An odd assortment of states are taking varying positions on whether to cooperate with the Trump administration’s investigation into potential voter fraud.
Some red states—whose voters solidly backed the president—are declining to collaborate and some solidly blue states are participating in the investigation.
As of early Thursday, at least 20 states have agreed to provide publicly available voter information to the Presidential Advisory Commission on Election Integrity, according to the National Association of Secretaries of State. Up to 19 states and the District of Columbia have declined to provide voter information, while another nine states are reviewing the decision, according to information from the National Association of Secretaries of State.
Blues state that went to Democrat Hillary Clinton in 2016 such as Rhode Island, Nevada, and Colorado are providing requested information, whereas red states that backed President Donald Trump such as Wyoming and Mississippi aren’t complying
Mississippi’s Republican secretary of state, Delbert Hosemann, said the commission “can go jump in the Gulf of Mexico.”
Trump established the commission through an executive order in May, and it’s made up of a bipartisan group of state election officials, and other election experts. Vice President Mike Pence is the commission’s chairman and Kansas Secretary of State Kris Kobach is the vice chairman. Hans von Spakovsky, a senior legal fellow at The Heritage Foundation, is a member of the commission.
Though investigative in nature, the commission doesn’t have subpoena power, and can’t require states to provide any information.
On June 28, Kobach signed a letter to 49 state election officials that asked the officials to provide all publicly available information permitted under state law for the commission to review.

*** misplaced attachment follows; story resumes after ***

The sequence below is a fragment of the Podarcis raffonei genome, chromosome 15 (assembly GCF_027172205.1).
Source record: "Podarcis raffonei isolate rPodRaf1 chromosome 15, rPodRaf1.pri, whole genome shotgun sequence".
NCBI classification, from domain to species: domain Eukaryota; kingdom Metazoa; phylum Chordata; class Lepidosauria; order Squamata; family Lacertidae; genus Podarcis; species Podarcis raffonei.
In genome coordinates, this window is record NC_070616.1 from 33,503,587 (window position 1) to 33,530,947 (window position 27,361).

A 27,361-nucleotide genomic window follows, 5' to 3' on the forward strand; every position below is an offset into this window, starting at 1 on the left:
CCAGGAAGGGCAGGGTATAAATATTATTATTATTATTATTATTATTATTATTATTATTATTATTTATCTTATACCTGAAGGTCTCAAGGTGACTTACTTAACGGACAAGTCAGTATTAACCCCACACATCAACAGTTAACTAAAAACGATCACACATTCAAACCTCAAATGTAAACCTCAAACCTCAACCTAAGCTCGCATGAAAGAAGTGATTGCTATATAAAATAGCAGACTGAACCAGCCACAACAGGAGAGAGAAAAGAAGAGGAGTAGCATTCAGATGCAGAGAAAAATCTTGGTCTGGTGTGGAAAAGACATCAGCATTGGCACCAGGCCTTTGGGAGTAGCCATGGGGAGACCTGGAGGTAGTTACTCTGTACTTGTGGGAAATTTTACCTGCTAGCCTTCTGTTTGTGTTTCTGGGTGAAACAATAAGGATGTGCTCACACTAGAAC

In the letter, Kobach asked state election officials for the following information:
The full first and last names of all registrants, middle names or initials if available, addresses, dates of birth, political party (if recorded in your state), last four digits of social security number if available, voter history (elections voted in) from 2006 onward, active/inactive status, cancelled status, information regarding any felony convictions, information regarding voter registration in another state, information regarding military status, and overseas citizen information.
The letter asks for a response from states by July 14.
A CNN report Tuesday included a headline that 44 states have “refused to give certain voter information to Trump commission.” The report may be misleading, but not entirely untrue, since varying states have different laws. Still the commission’s letter to states specifically requested publicly available information that can be provided consistent with state law.
In other words, states could be cooperating insofar as they are providing the commission with all the voter information they can release legally, yet still not be giving it all due to state laws surrounding voters’ privacy.
Kobach blasted reports in a Wednesday statement that 44 states “refused” to participate as “fake news.”
He said 20 states agreed to provide information and 16 states are reviewing what information to provide. Kobach said in a statement:
While there are news reports that 44 states have ‘refused’ to provide voter information to the commission, these reports are patently false, more ‘fake news.’ At present, only 14 states and the District of Columbia have refused the commission’s request for publicly available voter information. Despite media distortions and obstruction by a handful of state politicians, this bipartisan commission on election integrity will continue its work to gather the facts through public records requests to ensure the integrity of each American’s vote because the public has a right to know.